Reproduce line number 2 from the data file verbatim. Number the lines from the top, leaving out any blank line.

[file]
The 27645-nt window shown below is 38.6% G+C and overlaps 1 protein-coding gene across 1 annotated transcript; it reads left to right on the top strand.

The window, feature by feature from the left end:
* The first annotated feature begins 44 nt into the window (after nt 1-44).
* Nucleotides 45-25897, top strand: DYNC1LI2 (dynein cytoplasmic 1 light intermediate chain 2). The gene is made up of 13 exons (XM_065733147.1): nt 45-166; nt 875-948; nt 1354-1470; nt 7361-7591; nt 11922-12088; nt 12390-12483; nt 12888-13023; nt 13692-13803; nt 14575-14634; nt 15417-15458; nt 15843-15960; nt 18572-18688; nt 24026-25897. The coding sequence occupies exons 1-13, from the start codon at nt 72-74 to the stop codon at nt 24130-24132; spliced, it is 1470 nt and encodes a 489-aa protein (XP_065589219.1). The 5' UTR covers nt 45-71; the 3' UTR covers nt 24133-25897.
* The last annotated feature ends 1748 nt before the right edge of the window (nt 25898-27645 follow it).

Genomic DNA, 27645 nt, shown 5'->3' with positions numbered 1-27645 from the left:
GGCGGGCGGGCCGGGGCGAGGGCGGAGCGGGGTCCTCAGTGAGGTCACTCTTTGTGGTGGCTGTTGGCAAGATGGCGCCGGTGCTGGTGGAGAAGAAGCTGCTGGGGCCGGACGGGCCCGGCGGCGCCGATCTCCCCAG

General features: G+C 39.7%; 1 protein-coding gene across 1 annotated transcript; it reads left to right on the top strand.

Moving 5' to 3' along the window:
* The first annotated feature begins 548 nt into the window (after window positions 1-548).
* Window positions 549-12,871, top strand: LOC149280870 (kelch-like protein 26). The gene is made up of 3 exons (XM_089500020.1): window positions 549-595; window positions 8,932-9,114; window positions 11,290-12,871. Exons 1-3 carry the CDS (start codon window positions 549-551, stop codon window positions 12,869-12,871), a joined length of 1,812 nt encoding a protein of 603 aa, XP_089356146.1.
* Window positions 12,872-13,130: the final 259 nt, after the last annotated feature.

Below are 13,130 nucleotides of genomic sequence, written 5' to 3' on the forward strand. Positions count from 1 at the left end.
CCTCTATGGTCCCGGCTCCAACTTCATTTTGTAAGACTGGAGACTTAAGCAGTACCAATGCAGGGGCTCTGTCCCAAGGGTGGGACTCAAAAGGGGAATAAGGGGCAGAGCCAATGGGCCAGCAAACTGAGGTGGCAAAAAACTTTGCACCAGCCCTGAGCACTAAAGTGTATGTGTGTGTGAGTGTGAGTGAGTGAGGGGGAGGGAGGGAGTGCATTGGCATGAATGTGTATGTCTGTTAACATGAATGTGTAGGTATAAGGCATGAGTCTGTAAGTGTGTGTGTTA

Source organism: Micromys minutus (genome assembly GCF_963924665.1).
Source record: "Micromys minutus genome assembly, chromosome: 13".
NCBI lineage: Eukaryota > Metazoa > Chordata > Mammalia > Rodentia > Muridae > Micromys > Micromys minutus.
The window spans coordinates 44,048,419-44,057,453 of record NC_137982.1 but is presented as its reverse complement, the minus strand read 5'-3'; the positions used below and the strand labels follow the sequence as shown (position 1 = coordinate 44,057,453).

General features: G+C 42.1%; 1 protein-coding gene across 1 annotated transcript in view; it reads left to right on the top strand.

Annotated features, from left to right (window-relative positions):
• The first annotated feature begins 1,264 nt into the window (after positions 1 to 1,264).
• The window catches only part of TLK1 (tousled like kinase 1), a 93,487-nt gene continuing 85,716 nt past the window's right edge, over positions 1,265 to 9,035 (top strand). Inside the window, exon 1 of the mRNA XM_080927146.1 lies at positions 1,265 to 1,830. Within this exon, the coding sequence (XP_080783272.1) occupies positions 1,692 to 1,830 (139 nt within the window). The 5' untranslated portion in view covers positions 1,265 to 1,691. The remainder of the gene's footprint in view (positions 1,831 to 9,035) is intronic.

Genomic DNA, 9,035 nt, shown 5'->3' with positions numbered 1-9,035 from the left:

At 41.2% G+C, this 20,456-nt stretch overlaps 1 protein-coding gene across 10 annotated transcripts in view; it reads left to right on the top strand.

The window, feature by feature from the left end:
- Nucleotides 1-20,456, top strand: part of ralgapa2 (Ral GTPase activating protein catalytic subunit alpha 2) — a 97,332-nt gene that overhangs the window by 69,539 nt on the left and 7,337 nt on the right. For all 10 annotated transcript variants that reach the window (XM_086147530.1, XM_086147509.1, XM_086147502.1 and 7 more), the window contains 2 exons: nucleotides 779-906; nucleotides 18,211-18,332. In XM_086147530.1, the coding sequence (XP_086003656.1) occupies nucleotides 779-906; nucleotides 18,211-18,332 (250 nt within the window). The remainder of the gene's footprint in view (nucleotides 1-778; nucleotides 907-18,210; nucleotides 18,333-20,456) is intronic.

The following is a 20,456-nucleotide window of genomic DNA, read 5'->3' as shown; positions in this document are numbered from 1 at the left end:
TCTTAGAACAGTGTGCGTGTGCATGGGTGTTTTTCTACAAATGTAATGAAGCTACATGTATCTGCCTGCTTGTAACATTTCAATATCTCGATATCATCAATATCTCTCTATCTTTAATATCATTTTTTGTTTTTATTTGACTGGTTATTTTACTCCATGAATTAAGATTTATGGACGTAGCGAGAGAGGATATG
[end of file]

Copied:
The window, feature by feature from the left end: